What is an Exit Exam?

Some exit exams are highly standardized, while others are more informal.
An exit exam may include a writing portion.
Universities may require students to take an exit exam prior to graduation.
Remedial courses can help students who have difficulties passing exit exams.
A curriculum is often designed around the knowledge a child will need to pass an exit exam or to advance to the next grade level.
Skilled laborers, such as CNC operators, often must pass skills assessments before they are allowed to work unsupervised.
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  • Written By: Tricia Ellis-Christensen
  • Edited By: O. Wallace
  • Last Modified Date: 03 November 2015
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An exit exam or exit examination is a test a student may be required to take in order to show proficiency in a class, in a major subject in college, or as in the case with high school to exhibit basic proficiency in math and English to gain a high school diploma. When you search for exit exam information on the Internet, you will find the subject mainly discussed in context of this last definition. This is especially true in regards to the California high school exit exam (CAHSEE), which is now a graduation requirement of all high school students in the state. Other schools, states and countries may also require exit tests for students to make sure no students graduate or move on to other course without proving they have mastered what they have studied.

Sometimes exit exams are highly standardized as in the case with the CAHSEE. Other times, especially in the college setting, an exit exam may be composed by teachers and made for specific students studying in a certain area. Some people in Master’s programs, for instance, might not have to write a thesis and are able to take an exam option to receive their degree. In this case, they may need to take a written examination to prove competency in their major, and take an oral exam too.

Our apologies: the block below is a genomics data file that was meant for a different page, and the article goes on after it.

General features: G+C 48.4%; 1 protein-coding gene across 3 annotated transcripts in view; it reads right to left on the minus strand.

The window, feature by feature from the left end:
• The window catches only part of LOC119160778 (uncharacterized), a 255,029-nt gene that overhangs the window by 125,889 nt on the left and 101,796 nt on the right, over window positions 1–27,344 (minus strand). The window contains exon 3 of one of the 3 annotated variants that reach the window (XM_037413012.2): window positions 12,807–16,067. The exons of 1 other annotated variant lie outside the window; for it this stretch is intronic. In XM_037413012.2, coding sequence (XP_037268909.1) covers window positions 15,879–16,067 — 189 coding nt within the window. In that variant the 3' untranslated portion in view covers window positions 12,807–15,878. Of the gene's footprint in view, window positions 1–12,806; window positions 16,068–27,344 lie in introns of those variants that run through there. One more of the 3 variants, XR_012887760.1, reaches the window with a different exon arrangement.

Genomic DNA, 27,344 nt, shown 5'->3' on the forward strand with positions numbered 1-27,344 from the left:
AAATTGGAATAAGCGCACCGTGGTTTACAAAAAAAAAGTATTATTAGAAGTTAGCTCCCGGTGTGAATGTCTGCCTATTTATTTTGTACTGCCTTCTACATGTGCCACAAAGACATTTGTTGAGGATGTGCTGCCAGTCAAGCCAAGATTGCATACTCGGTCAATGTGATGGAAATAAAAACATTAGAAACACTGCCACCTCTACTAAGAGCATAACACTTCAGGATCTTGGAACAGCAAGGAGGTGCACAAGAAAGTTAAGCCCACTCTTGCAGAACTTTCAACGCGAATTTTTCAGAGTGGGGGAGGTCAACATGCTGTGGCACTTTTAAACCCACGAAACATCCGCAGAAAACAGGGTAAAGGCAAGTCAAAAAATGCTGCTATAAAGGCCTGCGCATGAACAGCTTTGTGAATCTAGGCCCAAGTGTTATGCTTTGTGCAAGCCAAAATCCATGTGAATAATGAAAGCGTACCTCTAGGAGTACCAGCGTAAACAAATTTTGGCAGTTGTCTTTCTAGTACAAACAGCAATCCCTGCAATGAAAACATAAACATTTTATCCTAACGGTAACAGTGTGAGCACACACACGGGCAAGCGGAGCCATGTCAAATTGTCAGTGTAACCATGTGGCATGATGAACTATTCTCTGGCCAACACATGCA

In other instances a college may require that all students planning to graduate with a bachelor’s degree take an exit exam. Often colleges test written proficiency a year or two before students graduate. If they are unsuccessful in writing a few five-paragraph essays, they may need to take a remedial course or two to improve their writing. Trade and professional schools may require exit tests, especially if they offer certification. Students may need to pass these tests prior to getting licensure or certification in a given subject.

Exit exams are primarily a means of helping students who may not be fully prepared to pass a class, graduate high school or college, or work in their chosen field. Many of them are general and non-specific tests that merely look for writing skills and fundamental math skills. Unless these areas pose problems for you, you might not need to study for these generalized knowledge tests. On the other hand, exit exams that evaluate skills in a certain field can require tons of study, since they are often very specific and require significant knowledge of your field.


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Post 9

I think exit exams are a big waste of time. How can you go through a whole course, pass it, say with a "B" then for some reason fail your exit exam?

If you pass all the tests and do all the required work, you should pass the course. The way I see it, it is just a big money making scheme by the schools and a big, big waste of time and money. Exit exams should be eliminated.

Post 2

@popcorn - I know with my driving license testing we have to do a final exit exam. It is pretty stressful to practice for, but I am not sure if there is any better way to judge students when there are so many going through one program.

I can't imagine it is any easier with high schools where they have to rank hundreds of students. Does anyone have any idea about solid ways to test students that don't require us all to jump through identical hoops?

Post 1

I believe that exit exams can be some of the most stressful tests a person can take! I remember in high school when there was so much emphasis on those final exit tests. It seemed that despite all your hard work throughout the year that everything ended up riding on one score.

I really think they need to come up with an alternative method of grading students. There have already been some studies showing that these kinds of tests may actually be causing students to drop out of school and have lower future expectations. Why don’t schools understand that some students just don’t test well?

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